Hammond was the mastermind behind the trade deadline-day deal in which Milwaukee acquired Salmons from Chicago (along with the right to swap first-round picks) in exchange for Joe Alexander and Hakim Warrick. Much like Dallas' acquisition of Caron Butler and Brendan Haywood, the Bucks have thrived in the six weeks since by having the luxury of an extra offensive-minded player, the same player who led Chicago's late-season surge a year ago when the Bulls got him from Sacramento and sprinted into the playoffs before falling to the Boston Celtics in one of the more memorable seven-game shootouts in NBA postseason history.

"John came in and gave us a lot of what we were missing since Michael Redd went down. We really didn't have that person we could go to who could score," Jennings said.

Salmons has averaged 20.1 points since joining the Bucks, nearly 4½ points more than Milwaukee's leading scorer, Bogut.

But as much as the Salmons acquisition has helped fuel Milwaukee's surge, Skiles says the turning point of the season -- before Sunday's fourth-quarter rally usurped what he said before the game -- actually came after a 108-107 road loss to Dallas on Jan. 26.

"We were 18-25, and we talked to the guys about finishing before the break, let's take some momentum into the [All-Star break]. We had 12 to go, and we told them we had to win eight of them, and we did. So the guys went into the break feeling pretty good about themselves," Skiles said.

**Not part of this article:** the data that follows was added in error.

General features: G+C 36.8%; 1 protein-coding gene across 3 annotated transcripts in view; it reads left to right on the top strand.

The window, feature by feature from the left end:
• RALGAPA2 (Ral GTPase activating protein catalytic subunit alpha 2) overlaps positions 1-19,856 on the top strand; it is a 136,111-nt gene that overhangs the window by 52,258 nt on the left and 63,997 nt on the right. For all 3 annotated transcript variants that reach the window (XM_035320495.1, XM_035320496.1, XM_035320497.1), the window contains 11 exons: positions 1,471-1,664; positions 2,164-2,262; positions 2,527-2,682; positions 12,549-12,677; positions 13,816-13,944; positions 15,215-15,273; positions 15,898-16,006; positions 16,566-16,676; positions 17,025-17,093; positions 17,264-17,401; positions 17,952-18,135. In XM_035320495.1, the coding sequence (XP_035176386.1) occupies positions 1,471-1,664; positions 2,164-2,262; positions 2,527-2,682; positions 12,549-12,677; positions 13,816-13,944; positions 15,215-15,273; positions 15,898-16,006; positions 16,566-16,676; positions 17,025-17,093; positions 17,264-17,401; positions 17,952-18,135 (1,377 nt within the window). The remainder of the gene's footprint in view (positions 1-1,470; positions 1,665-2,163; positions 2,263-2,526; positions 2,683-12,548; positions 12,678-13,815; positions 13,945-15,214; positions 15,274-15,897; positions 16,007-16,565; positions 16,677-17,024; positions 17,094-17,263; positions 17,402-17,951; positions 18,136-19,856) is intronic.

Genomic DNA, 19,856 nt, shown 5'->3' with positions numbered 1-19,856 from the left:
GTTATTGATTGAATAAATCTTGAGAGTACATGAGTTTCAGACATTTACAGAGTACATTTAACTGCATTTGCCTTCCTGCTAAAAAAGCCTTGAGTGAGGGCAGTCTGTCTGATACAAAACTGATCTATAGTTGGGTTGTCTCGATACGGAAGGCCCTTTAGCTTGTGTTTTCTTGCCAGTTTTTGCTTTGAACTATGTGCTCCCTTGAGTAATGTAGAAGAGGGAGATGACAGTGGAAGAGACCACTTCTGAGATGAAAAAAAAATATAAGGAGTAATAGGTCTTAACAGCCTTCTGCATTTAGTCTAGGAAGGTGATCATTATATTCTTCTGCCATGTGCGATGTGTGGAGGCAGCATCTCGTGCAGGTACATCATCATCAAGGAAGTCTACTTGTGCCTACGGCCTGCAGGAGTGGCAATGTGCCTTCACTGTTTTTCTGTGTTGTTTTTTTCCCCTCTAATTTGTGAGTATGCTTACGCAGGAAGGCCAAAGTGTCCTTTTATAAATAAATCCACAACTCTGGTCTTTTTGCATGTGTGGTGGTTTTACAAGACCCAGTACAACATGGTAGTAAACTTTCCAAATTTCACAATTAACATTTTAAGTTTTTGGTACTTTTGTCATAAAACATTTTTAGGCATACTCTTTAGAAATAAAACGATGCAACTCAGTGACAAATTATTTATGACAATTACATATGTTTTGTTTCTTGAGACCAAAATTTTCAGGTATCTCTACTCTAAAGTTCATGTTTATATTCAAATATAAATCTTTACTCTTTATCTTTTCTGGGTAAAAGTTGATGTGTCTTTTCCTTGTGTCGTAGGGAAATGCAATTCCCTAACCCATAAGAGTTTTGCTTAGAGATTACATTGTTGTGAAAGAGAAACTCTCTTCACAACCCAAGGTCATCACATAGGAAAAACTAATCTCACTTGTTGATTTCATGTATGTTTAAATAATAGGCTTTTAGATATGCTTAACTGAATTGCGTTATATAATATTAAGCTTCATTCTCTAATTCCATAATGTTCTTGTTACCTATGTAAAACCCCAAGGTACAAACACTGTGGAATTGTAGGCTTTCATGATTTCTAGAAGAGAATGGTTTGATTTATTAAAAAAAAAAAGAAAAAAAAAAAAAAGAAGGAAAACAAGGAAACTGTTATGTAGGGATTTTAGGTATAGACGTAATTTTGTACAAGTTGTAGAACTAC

Coming out of the All-Star break, the Bucks were crushed by 29 at home against Houston to drop to 24-28. But the Salmons trade happened the next day, some of the scoring burden was taken away from Bogut and Jennings, and the Bucks started rolling.

"You come out of the break and you get one laid on you like that, it could have created some doubt. But you could feel it brewing even back in those tough road losses -- you could feel there was something positive brewing. And you have to give the guys credit for hanging in there," Skiles said.

Skiles has a reputation as a coach who will allow his players to make mistakes on offense so long as they do the right thing defensively. The team has taken that trust and transformed it into a defensive intensity in which it has held opponents to 96.5 points per game, the lowest number since the George Karl-coached Bucks held teams to 96.9 points in 2000-01 when Milwaukee advanced to the Eastern Conference finals.

That points-allowed average has actually dropped to 91 points per game during the 16-4 surge, and the Salmons acquisition has allowed players to stick with their designated roles without having to take on added responsibilities.